I loved seeing my family and friends and will have them stay over many more times. But from an introvert's point of view... two weeks in a row is just too much. I am really looking forward to this weekend of going to Lowes (which is fast becoming my new favorite store), doing house things and hanging out with my friends Beth and Luke.
I'm also glad to have my office back--which is where I blog--since it is also the "guest room." I am happy to report that the set up works really well considering the space constraints.
But on to the actual topic of this post--before all the guests and sickness I was really productive one weekend. Here's what I did:
1. Turned a vintage window into a faux mercury glass window.
The problem was our bathroom window. The previous owners left behind some lovely curtains for us:
|In addition to the generic Pottery Barn floral embroidery, they really gave you a sense of privacy.|
I had an idea after reading a post on another blog about creating faux mercury glass. I thought: what if I did it to a window and then hung it in front of this window? Not only would we still get light, but it would look really cool and give us more privacy.
The project was really easy and I love the way it came out. I don't have a finished picture yet as I need to go to Lowes to buy cup hooks, but it is currently leaning in the windowsill and I will add a picture soon of the completed project.
It was actually really easy to do, here are the steps:
1. Assemble the supplies
|You'll need a vintage window, a soft cloth or paper towels, painters tape, a spray bottle filled with 1/2 water and 1/2 white vinegar and Looking Glass paint.|
2. Make sure you are working on the reverse side, tape off the edges (or not. I realized that no one is going to see it.) Clean and dry the mirror and then start applying several thin coats, waiting a minute or two between each.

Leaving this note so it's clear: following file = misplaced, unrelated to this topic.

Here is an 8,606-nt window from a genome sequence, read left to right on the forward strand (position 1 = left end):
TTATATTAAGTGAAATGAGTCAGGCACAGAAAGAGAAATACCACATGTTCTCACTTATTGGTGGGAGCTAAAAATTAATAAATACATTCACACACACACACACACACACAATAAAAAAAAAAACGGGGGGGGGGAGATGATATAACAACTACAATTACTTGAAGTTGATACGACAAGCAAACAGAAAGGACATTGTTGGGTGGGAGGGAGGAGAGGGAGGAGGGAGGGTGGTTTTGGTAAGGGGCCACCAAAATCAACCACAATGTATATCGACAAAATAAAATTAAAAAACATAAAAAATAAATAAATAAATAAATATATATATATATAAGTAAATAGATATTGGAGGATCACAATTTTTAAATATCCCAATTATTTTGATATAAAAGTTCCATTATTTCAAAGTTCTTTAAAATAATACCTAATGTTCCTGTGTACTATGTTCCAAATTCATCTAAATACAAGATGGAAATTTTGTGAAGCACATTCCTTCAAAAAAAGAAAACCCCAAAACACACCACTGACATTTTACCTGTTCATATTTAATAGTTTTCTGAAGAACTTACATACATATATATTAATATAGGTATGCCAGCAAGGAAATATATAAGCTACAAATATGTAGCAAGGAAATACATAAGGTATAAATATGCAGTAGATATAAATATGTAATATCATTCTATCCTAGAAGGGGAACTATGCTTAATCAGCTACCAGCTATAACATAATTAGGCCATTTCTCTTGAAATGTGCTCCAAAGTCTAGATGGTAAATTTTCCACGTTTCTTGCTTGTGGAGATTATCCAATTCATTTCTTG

|This is about 2 coats, half dry. It does this cool cloudy thing as it dries. When the cloudy parts are gone, you're ready for another coat. I think I ended up doing about 6-8|
3. Ruin everything you just did. And love it.
I didn't take pictures of this part. But here's what you do:
- Wait about 10 minutes for everything to dry well
- spray the diluted vinegar mixture onto the paint gently so it forms beads
- Wait again for about 30 seconds to a minute
- wet your cloth with more vinegar solution and gently rub. This will take the paint off. The harder you rub, the bigger the area of no paint will be. Vary the amount of paint you take off.
- Spray one more time with a very fine mist. Then (after waiting) rub very gently so you have tiny little holes too (it adds dimension)
- Finally, gently dry the glass and add 1-2 more coats of mirror spray
2. Replace the ugly light
I'm getting very proud of my electrical skills. Just don't call me over to do anything for you--I'm not that proud. I also used this weekend to replace the very old, builder basic light we have outside. Here I tell you the story of replacing the light with pictures.
|See your $4 light while at Lowes. You always hated it, but now even more.|
|Pour some wine. Because it's the weekend and you want to.|
|While up on the ladder, I saw the neighbor's light. A bare bulb. Condo fees at work here.|
|Take old light off and roll your eyes at the horribly rusted screws and incredibly old wiring you now have to deal with. Remove this and attempt to put in the new bracket. It won't fit. Nothing "standard" fits in this house.|
|About an hour into your 30 minute install you have a light! Doesn't this look so much better? In addition this light puts off brighter light and has a motion detector. Because, clearly, safety was my #1 concern while installing this light...|
And that's what I accomplished in one day before all the (very fun) busy-ness of house guests. I love how big a difference all these small changes make. Next project: revamping the patio!